It’s long (mile by mile recap) but it will have you laughing out loud. He perfectly captures my thoughts on running even if I could. It’s definitely inspirational to watch though. Congratulations for finishing your 15th marathon…what an accomplishment!
Since writing a book has been compared to running a marathon, your physical hobby seems the perfect complement, Elise. Besides, “hitting the wall” and running on must make brainstorming or rewriting feel like a walk in the park!
Kim — I don’t remember Marathon bars, but they sound yummy. Snickers makes one now with that name, but it’s just an energy bar — nowhere near as tasty.
Eleanor — have you read the Hunger Games series? Those creatures might be in our dystopian future.
Jen — it’s all madness. Last January in Florida they were having an INSANE cold snap, and thousands of runners huddled outside for hours in a windchill of 19 degrees, despite radio warnings to stay inside and avoid hypothermia… just to run the Walt Disney World Marathon and Half-Marathon. Even crazier? We all paid a couple hundred dollars for the privilege of nearly freezing to death. Awesome race.
Tawna — Giant glass of Chocovine. It’s a deal. They say chocolate milk is an EXCELLENT post-race drink… shouldn’t chocolate wine be as well?
Monica — Totally going to read the post — thanks! Yeah, the whole process is insane, but finishing is such a high you have to do more. There might be cocaine in the energy drink they provide along the course…
Larramie — I swear, I beat myself up way more in the book-writing process than in the running process. Maybe I’d do well if I wrote like past-Deb Joelle and had a treadmill desk. If I were running (or even walking), I couldn’t fall into despair and go raid the pantry several times per chapter.
I’ve heard so much buzz about The Hunger Games trilogy – they are on my TBR, as soon as I’ve made it through this ridiculous pile of books I swore I would read before I moved. Then I will decide on the AK-47-feral-wolf scenario.
Jen – Please do go ahead and continue to confuse me for pretty, petite marathon runners. Someday we will meet in person and you will be painfully disabused of this notion, so I am going to enjoy it for now.
I love your honesty about running. As for me, sometimes I love it, sometimes I hate it. I had a perfect beach (barefoot) run over the holiday weekend that was absolutely dreamy. Then again, the boring 4 miles I did all last week weren’t that fab. I would LOVE to join you for a Disney run sometime in the future. Always been a Disney fan! xoxo
P.S. I should also note that my kids and I saw your Dinosaur Train episode about “Tank” and loved it. I was so proud to know you watching Buddy and Don and Tiny and Tank! 🙂 xoxo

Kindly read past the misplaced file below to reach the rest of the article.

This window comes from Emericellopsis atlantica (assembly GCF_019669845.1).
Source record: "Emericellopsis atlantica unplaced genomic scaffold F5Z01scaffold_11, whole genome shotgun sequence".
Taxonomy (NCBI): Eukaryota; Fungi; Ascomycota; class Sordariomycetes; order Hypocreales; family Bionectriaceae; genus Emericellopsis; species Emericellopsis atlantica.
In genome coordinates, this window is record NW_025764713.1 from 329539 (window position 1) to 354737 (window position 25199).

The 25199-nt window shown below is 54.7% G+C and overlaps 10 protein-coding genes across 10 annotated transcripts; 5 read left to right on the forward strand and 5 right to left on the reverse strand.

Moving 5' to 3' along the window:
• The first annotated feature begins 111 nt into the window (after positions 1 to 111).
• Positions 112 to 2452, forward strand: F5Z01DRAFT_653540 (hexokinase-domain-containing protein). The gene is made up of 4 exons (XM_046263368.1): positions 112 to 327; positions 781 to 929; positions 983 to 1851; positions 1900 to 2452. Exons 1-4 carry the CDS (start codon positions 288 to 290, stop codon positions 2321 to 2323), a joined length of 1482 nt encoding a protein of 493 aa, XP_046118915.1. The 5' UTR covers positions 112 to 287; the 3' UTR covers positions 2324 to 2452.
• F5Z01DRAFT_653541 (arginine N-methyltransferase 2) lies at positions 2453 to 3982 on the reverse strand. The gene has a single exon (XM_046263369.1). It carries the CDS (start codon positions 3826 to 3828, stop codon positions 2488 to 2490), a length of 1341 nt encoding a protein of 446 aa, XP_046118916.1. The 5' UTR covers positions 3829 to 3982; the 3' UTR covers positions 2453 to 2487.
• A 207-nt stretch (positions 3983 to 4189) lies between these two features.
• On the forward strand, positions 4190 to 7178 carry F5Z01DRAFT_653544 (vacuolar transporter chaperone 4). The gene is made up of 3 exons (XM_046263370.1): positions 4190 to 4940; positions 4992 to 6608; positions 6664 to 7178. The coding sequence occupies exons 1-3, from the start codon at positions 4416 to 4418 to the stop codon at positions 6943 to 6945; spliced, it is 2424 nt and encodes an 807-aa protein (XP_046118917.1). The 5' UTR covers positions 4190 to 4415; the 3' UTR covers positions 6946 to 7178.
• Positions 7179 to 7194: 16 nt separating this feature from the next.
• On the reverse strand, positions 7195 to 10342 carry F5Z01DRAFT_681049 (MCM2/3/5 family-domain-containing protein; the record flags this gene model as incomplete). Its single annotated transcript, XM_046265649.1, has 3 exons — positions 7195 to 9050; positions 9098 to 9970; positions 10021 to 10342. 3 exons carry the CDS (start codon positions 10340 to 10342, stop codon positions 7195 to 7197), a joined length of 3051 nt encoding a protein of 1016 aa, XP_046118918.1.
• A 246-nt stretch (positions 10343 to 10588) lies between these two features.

Sarah… how about Disneyland Half Marathon ’11? I do it every year, it’s a fantastic race, and most years even though we live reasonably close and go all the time and have an annual pass (showing my inner Disney geek)… we stay over and make a family weekend of it — great excuse for that. It’s also perfect for kids because the day before the half-marathon there are kids’ races THROUGH DISNEYLAND! It’s awesome — short dashes for kids from birth to 11 years old. They get medals, too. Really, really fabulous.
What do you think? A year away gives you time to have the new baby and train with him/her in the jogging stroller!
Oh — LOVE that you and your kids saw one of my Dino Trains! I’m particularly in love with Tank — wrote 3 or 4 episodes with him in it last season, and on the docket for 2 more so far. They even made toys of him!
My husband loves to run (and works for the NYC marathon!). I swim. When I tell him running hurts, he says he just runs through the pain! I guess it’s just a runners thing.
Welcome to the ball, Elise!
zomg, authors should get medals for finishing books! Somebody start a website selling them, hurry! Can you imagine what your office would look like? “Oh, look at all of those nice ribbons!” “Thank you, I’ve written some books in my day…” (humbly, of course)
For the record, yes, I do think you’re crazy. But that’s probably a good thing for an author.
Meredith — Okay, the NYC Marathon is the best race EVER!!!! Can he get in any year he wants to do it? The obvious next question would be can he get OTHER people in? 🙂 How many times has he run it? As for swimming, I admire you for that. I’d love to do tris, but the swim completely intimidates me. Do you do ocean swims?
Katie — Loving the medals for finished books. I think medals should be given out for pretty much anything difficult. Back when I was pregnant, everyone told me pregnancy was like a marathon, so for the first week of my daughter’s life I was crying out to anyone who’d listen, “WHERE’S MY $&#& MEDAL?!?!” They tried to tell me the baby WAS the medal, but I didn’t buy it — labor merits both.